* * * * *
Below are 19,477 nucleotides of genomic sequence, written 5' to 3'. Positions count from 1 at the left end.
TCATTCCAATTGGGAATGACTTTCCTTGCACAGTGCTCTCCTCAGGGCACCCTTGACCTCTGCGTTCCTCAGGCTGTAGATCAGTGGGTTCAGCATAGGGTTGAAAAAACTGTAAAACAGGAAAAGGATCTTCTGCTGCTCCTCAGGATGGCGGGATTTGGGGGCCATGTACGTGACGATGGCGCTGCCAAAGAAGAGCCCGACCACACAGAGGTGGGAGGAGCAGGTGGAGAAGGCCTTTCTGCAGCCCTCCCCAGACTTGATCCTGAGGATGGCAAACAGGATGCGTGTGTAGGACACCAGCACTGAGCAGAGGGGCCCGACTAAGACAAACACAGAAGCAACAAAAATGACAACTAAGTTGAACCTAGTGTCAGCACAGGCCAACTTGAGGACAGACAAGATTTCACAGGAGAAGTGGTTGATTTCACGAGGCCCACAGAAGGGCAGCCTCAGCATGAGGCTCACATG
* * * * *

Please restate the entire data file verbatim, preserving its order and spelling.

Below are 19,477 nucleotides of genomic sequence, written 5' to 3'. Positions count from 1 at the left end.
TCATTCCAATTGGGAATGACTTTCCTTGCACAGTGCTCTCCTCAGGGCACCCTTGACCTCTGCGTTCCTCAGGCTGTAGATCAGTGGGTTCAGCATAGGGTTGAAAAAACTGTAAAACAGGAAAAGGATCTTCTGCTGCTCCTCAGGATGGCGGGATTTGGGGGCCATGTACGTGACGATGGCGCTGCCAAAGAAGAGCCCGACCACACAGAGGTGGGAGGAGCAGGTGGAGAAGGCCTTTCTGCAGCCCTCCCCAGACTTGATCCTGAGGATGGCAAACAGGATGCGTGTGTAGGACACCAGCACTGAGCAGAGGGGCCCGACTAAGACAAACACAGAAGCAACAAAAATGACAACTAAGTTGAACCTAGTGTCAGCACAGGCCAACTTGAGGACAGACAAGATTTCACAGGAGAAGTGGTTGATTTCACGAGGCCCACAGAAGGGCAGCCTCAGCATGAGGCTCACATG